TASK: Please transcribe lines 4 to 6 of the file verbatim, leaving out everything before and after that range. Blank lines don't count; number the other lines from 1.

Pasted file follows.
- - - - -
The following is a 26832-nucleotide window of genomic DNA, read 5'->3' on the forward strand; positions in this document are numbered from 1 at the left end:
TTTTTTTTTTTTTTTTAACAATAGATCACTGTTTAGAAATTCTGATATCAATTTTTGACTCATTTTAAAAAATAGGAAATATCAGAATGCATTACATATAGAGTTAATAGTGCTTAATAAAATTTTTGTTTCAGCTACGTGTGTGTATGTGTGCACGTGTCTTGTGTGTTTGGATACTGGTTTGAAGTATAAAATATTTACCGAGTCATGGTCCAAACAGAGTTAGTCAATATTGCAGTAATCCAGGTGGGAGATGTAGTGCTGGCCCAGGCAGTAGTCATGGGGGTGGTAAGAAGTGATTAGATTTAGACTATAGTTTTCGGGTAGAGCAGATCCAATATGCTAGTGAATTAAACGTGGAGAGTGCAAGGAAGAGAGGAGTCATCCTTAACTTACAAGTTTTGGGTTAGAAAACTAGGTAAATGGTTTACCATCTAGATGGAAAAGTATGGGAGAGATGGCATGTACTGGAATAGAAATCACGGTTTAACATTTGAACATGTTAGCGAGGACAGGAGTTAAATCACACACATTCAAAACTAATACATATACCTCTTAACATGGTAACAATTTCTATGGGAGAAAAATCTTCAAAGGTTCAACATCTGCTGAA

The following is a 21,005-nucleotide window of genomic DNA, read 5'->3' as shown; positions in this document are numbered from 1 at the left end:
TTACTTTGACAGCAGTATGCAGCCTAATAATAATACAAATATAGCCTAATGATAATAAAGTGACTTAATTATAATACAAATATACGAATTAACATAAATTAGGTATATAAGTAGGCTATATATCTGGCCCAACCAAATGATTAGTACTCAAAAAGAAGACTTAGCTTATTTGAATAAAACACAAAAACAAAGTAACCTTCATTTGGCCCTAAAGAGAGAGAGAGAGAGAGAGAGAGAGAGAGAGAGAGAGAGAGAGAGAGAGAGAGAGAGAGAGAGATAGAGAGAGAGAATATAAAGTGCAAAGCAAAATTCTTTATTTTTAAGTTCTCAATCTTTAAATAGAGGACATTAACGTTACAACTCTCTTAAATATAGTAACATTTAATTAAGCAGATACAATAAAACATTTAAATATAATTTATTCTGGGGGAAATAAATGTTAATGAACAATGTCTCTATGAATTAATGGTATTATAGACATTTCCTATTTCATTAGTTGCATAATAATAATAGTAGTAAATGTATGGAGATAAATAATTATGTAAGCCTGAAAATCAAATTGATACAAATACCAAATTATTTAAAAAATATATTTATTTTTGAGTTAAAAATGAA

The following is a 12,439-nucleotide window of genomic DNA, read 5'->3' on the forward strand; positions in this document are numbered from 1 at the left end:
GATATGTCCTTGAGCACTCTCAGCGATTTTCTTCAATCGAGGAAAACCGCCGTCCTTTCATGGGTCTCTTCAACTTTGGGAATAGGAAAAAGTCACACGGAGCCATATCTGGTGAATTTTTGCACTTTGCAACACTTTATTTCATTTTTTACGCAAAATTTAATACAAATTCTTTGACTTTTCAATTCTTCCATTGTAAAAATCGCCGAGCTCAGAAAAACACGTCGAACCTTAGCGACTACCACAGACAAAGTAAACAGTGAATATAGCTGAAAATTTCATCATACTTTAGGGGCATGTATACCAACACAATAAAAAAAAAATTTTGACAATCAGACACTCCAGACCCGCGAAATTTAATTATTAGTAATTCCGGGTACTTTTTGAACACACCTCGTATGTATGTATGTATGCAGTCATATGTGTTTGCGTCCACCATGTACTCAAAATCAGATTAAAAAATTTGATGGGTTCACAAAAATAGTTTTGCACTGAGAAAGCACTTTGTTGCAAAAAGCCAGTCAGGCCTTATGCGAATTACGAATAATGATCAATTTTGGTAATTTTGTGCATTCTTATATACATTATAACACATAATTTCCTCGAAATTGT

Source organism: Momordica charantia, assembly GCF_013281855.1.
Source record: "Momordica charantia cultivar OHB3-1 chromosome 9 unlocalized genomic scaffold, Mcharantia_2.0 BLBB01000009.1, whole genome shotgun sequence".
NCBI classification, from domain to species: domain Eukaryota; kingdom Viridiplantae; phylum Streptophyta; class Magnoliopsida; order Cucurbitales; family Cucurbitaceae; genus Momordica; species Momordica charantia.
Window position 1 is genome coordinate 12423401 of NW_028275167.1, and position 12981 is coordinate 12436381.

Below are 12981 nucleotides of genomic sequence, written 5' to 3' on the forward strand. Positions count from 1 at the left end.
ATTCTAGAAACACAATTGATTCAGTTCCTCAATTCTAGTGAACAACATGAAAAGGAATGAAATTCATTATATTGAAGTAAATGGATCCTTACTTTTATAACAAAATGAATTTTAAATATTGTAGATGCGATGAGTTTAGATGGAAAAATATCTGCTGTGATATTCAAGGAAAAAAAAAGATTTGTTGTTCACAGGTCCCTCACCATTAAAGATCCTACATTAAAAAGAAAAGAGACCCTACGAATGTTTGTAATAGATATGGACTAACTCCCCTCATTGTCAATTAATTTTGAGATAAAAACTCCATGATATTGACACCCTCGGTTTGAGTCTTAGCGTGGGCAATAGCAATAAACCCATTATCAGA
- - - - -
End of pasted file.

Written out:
TTACTTTGACAGCAGTATGCAGCCTAATAATAATACAAATATAGCCTAATGATAATAAAGTGACTTAATTATAATACAAATATACGAATTAACATAAATTAGGTATATAAGTAGGCTATATATCTGGCCCAACCAAATGATTAGTACTCAAAAAGAAGACTTAGCTTATTTGAATAAAACACAAAAACAAAGTAACCTTCATTTGGCCCTAAAGAGAGAGAGAGAGAGAGAGAGAGAGAGAGAGAGAGAGAGAGAGAGAGAGAGAGAGAGAGAGAGATAGAGAGAGAGAATATAAAGTGCAAAGCAAAATTCTTTATTTTTAAGTTCTCAATCTTTAAATAGAGGACATTAACGTTACAACTCTCTTAAATATAGTAACATTTAATTAAGCAGATACAATAAAACATTTAAATATAATTTATTCTGGGGGAAATAAATGTTAATGAACAATGTCTCTATGAATTAATGGTATTATAGACATTTCCTATTTCATTAGTTGCATAATAATAATAGTAGTAAATGTATGGAGATAAATAATTATGTAAGCCTGAAAATCAAATTGATACAAATACCAAATTATTTAAAAAATATATTTATTTTTGAGTTAAAAATGAA

The following is a 12,439-nucleotide window of genomic DNA, read 5'->3' on the forward strand; positions in this document are numbered from 1 at the left end:
GATATGTCCTTGAGCACTCTCAGCGATTTTCTTCAATCGAGGAAAACCGCCGTCCTTTCATGGGTCTCTTCAACTTTGGGAATAGGAAAAAGTCACACGGAGCCATATCTGGTGAATTTTTGCACTTTGCAACACTTTATTTCATTTTTTACGCAAAATTTAATACAAATTCTTTGACTTTTCAATTCTTCCATTGTAAAAATCGCCGAGCTCAGAAAAACACGTCGAACCTTAGCGACTACCACAGACAAAGTAAACAGTGAATATAGCTGAAAATTTCATCATACTTTAGGGGCATGTATACCAACACAATAAAAAAAAAATTTTGACAATCAGACACTCCAGACCCGCGAAATTTAATTATTAGTAATTCCGGGTACTTTTTGAACACACCTCGTATGTATGTATGTATGCAGTCATATGTGTTTGCGTCCACCATGTACTCAAAATCAGATTAAAAAATTTGATGGGTTCACAAAAATAGTTTTGCACTGAGAAAGCACTTTGTTGCAAAAAGCCAGTCAGGCCTTATGCGAATTACGAATAATGATCAATTTTGGTAATTTTGTGCATTCTTATATACATTATAACACATAATTTCCTCGAAATTGT